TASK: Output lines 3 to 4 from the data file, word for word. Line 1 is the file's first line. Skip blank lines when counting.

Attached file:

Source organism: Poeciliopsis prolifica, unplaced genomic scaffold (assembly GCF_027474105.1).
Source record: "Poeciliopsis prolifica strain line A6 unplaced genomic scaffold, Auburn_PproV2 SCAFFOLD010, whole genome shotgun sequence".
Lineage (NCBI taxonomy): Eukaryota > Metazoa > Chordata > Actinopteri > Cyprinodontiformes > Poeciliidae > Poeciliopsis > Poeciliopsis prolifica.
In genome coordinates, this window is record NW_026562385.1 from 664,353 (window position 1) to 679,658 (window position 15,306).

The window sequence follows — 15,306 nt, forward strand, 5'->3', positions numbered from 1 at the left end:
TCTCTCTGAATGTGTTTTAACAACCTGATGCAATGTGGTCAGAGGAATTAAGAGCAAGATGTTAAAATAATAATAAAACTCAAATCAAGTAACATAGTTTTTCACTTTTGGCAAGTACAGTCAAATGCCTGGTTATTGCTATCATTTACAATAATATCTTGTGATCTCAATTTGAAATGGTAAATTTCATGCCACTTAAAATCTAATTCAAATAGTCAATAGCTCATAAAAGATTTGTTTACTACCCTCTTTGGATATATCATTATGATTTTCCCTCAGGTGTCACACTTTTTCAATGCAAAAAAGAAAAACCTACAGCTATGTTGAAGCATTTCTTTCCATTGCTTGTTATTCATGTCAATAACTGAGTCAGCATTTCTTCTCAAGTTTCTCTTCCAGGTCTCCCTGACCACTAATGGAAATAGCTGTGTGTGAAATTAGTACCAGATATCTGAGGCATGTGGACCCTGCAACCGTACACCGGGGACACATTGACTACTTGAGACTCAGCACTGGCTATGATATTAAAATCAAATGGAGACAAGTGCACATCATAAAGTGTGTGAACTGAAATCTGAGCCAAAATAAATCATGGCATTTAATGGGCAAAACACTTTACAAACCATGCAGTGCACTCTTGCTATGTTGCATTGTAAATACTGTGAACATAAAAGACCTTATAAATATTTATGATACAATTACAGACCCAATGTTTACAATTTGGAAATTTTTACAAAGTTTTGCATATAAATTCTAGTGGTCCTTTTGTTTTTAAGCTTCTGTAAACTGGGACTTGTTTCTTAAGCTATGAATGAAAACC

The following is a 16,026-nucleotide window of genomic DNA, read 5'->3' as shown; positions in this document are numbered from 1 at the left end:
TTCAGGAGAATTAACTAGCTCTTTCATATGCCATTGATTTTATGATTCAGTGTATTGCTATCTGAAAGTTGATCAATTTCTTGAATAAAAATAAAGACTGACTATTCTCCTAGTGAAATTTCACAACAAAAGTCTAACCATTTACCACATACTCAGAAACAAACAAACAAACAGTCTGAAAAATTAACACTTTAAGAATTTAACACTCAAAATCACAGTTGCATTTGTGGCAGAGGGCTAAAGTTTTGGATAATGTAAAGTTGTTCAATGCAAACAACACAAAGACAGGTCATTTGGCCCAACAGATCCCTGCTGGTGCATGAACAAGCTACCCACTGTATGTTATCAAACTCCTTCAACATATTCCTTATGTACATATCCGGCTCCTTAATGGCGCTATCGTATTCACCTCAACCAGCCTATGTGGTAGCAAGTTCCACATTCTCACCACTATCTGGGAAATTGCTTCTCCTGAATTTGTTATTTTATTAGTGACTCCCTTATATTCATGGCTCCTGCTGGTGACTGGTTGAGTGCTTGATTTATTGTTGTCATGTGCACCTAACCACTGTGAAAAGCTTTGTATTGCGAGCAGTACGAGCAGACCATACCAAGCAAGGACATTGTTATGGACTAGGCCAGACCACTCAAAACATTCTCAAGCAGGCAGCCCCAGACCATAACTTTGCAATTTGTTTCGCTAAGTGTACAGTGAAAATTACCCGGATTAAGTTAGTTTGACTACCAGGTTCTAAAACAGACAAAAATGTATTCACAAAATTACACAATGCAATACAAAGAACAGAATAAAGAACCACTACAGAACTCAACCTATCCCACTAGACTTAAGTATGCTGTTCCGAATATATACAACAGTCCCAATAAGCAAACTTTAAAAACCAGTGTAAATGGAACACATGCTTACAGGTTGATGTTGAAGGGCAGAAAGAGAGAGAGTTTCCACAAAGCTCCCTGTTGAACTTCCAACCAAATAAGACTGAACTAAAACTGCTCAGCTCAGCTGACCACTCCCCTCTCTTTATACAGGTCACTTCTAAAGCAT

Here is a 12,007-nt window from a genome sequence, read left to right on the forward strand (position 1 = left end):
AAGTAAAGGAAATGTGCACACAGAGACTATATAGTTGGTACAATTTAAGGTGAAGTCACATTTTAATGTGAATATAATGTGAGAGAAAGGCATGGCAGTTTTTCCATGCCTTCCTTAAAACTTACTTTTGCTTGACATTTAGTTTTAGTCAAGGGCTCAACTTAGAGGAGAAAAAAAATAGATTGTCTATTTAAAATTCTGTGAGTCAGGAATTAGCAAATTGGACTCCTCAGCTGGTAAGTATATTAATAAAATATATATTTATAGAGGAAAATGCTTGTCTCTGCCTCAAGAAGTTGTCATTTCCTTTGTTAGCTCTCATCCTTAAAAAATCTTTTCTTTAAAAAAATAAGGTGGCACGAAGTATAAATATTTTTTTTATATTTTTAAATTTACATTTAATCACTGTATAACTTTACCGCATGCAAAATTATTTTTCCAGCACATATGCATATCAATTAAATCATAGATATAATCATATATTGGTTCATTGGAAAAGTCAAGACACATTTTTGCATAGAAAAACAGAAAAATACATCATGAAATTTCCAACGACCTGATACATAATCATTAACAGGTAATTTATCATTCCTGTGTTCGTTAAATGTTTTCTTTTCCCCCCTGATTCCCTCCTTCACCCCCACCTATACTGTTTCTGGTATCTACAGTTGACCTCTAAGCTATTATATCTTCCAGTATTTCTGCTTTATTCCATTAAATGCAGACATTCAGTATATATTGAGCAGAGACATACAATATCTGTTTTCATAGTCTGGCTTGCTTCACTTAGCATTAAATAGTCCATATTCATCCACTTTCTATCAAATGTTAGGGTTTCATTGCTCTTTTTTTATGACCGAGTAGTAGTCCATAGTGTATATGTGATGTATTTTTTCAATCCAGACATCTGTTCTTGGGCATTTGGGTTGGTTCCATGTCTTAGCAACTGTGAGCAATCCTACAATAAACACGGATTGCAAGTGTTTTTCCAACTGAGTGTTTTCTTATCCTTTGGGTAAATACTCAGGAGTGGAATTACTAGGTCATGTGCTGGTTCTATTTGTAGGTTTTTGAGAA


Lineage (NCBI taxonomy): Eukaryota > Metazoa > Chordata > Actinopteri > Cyprinodontiformes > Poeciliidae > Poeciliopsis > Poeciliopsis prolifica.
In genome coordinates, this window is record NW_026562385.1 from 664,353 (window position 1) to 679,658 (window position 15,306).